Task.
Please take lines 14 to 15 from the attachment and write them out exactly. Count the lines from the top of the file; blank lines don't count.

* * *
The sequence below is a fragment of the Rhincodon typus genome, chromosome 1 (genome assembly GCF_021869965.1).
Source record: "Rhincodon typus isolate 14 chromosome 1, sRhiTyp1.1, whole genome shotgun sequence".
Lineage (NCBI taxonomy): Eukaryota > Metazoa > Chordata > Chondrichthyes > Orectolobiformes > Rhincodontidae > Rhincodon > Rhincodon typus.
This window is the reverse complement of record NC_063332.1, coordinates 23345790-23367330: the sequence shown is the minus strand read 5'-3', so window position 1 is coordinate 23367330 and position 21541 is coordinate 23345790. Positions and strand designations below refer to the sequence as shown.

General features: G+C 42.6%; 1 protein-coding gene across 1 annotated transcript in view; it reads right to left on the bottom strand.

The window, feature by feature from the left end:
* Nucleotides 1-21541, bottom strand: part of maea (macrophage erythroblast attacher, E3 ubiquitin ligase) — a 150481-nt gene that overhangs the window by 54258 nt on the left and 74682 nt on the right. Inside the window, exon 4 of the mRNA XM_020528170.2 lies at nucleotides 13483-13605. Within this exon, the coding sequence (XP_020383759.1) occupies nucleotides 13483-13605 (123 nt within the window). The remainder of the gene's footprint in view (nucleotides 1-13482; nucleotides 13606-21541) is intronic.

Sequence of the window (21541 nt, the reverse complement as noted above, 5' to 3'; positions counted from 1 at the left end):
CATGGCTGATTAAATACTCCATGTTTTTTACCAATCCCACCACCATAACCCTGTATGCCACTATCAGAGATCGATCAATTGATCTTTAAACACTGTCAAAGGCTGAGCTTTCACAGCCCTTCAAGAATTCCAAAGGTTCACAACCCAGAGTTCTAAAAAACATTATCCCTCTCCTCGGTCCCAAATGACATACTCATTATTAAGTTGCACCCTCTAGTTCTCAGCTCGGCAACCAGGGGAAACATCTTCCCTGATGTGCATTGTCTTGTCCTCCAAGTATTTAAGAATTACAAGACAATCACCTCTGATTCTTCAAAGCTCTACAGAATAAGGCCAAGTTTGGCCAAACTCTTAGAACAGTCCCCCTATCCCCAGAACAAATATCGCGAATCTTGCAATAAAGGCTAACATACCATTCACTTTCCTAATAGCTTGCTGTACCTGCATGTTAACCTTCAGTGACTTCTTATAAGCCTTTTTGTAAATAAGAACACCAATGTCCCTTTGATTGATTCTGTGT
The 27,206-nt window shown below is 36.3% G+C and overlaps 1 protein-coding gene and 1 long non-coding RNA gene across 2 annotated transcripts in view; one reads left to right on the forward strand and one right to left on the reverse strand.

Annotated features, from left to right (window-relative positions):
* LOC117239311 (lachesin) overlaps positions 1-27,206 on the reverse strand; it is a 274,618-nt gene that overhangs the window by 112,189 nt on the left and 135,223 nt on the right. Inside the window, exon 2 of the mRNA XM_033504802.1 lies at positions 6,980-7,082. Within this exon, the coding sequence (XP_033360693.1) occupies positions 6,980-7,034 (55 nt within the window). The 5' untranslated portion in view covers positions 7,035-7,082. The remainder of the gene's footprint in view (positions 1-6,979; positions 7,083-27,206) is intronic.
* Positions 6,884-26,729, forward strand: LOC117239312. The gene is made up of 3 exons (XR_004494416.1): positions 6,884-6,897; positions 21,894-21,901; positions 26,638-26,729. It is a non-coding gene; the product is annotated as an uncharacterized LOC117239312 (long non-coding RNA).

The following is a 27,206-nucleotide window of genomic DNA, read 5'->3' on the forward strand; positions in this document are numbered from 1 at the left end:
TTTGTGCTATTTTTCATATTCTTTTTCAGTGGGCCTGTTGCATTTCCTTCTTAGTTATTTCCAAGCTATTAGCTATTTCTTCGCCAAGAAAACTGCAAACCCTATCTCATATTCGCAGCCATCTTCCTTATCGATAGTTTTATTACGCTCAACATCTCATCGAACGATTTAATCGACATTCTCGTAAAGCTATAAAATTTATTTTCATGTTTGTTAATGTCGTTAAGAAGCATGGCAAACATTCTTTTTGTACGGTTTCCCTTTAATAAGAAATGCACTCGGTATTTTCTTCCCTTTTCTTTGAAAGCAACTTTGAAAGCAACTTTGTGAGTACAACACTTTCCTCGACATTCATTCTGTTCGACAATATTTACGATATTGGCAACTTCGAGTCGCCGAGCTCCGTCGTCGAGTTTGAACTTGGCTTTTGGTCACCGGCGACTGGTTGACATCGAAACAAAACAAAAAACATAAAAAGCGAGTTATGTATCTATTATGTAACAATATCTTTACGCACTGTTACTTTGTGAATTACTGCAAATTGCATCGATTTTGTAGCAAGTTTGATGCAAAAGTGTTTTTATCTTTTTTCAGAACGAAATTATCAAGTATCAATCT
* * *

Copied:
The following is a 27,206-nucleotide window of genomic DNA, read 5'->3' on the forward strand; positions in this document are numbered from 1 at the left end:
TTTGTGCTATTTTTCATATTCTTTTTCAGTGGGCCTGTTGCATTTCCTTCTTAGTTATTTCCAAGCTATTAGCTATTTCTTCGCCAAGAAAACTGCAAACCCTATCTCATATTCGCAGCCATCTTCCTTATCGATAGTTTTATTACGCTCAACATCTCATCGAACGATTTAATCGACATTCTCGTAAAGCTATAAAATTTATTTTCATGTTTGTTAATGTCGTTAAGAAGCATGGCAAACATTCTTTTTGTACGGTTTCCCTTTAATAAGAAATGCACTCGGTATTTTCTTCCCTTTTCTTTGAAAGCAACTTTGAAAGCAACTTTGTGAGTACAACACTTTCCTCGACATTCATTCTGTTCGACAATATTTACGATATTGGCAACTTCGAGTCGCCGAGCTCCGTCGTCGAGTTTGAACTTGGCTTTTGGTCACCGGCGACTGGTTGACATCGAAACAAAACAAAAAACATAAAAAGCGAGTTATGTATCTATTATGTAACAATATCTTTACGCACTGTTACTTTGTGAATTACTGCAAATTGCATCGATTTTGTAGCAAGTTTGATGCAAAAGTGTTTTTATCTTTTTTCAGAACGAAATTATCAAGTATCAATCT